Avoiding retirement planning pitfalls
By Hook Law Center
One of the most common pitfalls is money itself. Many people simply do not save enough early
enough. It is recommended that people save enough to have 40 to 60 percent of their pre-retirement income after retiring, depending on their planned lifestyle. The later a person starts saving, the more they need to save each year. In 2015, individuals will be able to contribute up to $18,000 per year to their 401(k)s.
The money saved for retirement should be earmarked only for retirement. A 401(k) is not an
emergency savings account; it is a retirement account, and withdrawals before the age of 59 1/2 are subject to penalties and income tax. To avoid the temptation to take early withdrawals, one may wish to keep emergency savings in a money market account.
Avoidable financial fees can have a substantial impact on a person’s retirement planning efforts. According to FeeX.com, the average American spends about $155,000 in unnecessary fees over the course of a lifetime. Fees that are easily avoidable include ATM fees, credit card fees, overdraft fees, late payment charges and termination fees.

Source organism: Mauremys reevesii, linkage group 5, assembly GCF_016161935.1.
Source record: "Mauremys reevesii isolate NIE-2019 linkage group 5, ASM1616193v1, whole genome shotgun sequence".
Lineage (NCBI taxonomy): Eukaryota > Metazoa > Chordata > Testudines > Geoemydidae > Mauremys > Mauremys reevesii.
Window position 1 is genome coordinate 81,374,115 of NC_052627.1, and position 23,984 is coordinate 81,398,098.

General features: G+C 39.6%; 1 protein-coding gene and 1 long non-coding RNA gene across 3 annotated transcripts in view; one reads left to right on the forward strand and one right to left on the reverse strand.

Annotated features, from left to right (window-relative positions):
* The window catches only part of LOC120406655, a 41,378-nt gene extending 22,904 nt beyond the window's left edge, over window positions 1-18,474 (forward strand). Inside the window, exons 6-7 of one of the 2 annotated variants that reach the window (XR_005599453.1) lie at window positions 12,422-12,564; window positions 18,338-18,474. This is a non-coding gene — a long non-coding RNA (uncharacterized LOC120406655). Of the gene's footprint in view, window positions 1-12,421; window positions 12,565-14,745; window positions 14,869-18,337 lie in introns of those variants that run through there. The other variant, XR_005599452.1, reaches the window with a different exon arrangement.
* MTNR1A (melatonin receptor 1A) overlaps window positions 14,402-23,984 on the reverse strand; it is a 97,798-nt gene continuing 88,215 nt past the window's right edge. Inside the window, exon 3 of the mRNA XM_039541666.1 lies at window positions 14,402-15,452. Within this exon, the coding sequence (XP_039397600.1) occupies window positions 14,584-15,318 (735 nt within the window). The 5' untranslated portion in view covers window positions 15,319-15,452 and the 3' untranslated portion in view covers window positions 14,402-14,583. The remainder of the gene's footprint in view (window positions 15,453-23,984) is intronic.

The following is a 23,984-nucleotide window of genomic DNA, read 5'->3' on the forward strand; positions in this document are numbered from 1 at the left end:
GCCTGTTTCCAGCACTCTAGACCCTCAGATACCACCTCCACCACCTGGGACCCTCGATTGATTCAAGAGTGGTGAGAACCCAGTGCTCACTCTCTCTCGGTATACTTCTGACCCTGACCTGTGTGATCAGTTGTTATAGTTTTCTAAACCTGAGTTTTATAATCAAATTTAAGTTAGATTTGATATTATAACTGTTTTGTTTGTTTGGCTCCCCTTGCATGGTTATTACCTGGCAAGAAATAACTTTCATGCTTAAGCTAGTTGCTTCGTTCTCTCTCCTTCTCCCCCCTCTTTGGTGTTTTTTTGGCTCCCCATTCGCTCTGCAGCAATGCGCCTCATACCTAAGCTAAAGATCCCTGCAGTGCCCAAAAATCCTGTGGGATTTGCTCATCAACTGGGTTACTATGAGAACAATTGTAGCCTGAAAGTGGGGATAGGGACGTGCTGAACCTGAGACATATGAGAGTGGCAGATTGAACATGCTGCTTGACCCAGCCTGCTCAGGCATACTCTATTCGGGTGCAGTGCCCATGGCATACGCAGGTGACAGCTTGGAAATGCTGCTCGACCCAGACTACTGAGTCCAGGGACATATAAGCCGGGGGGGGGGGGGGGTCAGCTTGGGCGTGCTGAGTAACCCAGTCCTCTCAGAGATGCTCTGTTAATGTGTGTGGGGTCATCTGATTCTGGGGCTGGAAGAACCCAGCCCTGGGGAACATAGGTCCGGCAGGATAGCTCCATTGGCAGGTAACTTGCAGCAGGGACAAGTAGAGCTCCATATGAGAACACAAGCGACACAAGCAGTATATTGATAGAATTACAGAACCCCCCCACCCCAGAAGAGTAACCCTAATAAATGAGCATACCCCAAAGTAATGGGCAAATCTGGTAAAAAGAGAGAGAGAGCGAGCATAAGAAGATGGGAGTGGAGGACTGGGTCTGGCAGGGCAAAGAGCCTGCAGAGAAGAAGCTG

Finally, missing out on a healthy lifestyle can lead to a less robust retirement. Being in good physical shape allows one to enjoy those golden years to which all that retirement planning has been leading. In addition, the financial cost of health care for preventable diseases can be substantial. Eating a diet rich in unprocessed foods, exercising several times a week, and visiting the doctor for routine check-ups can all help secure a happy, healthy retirement.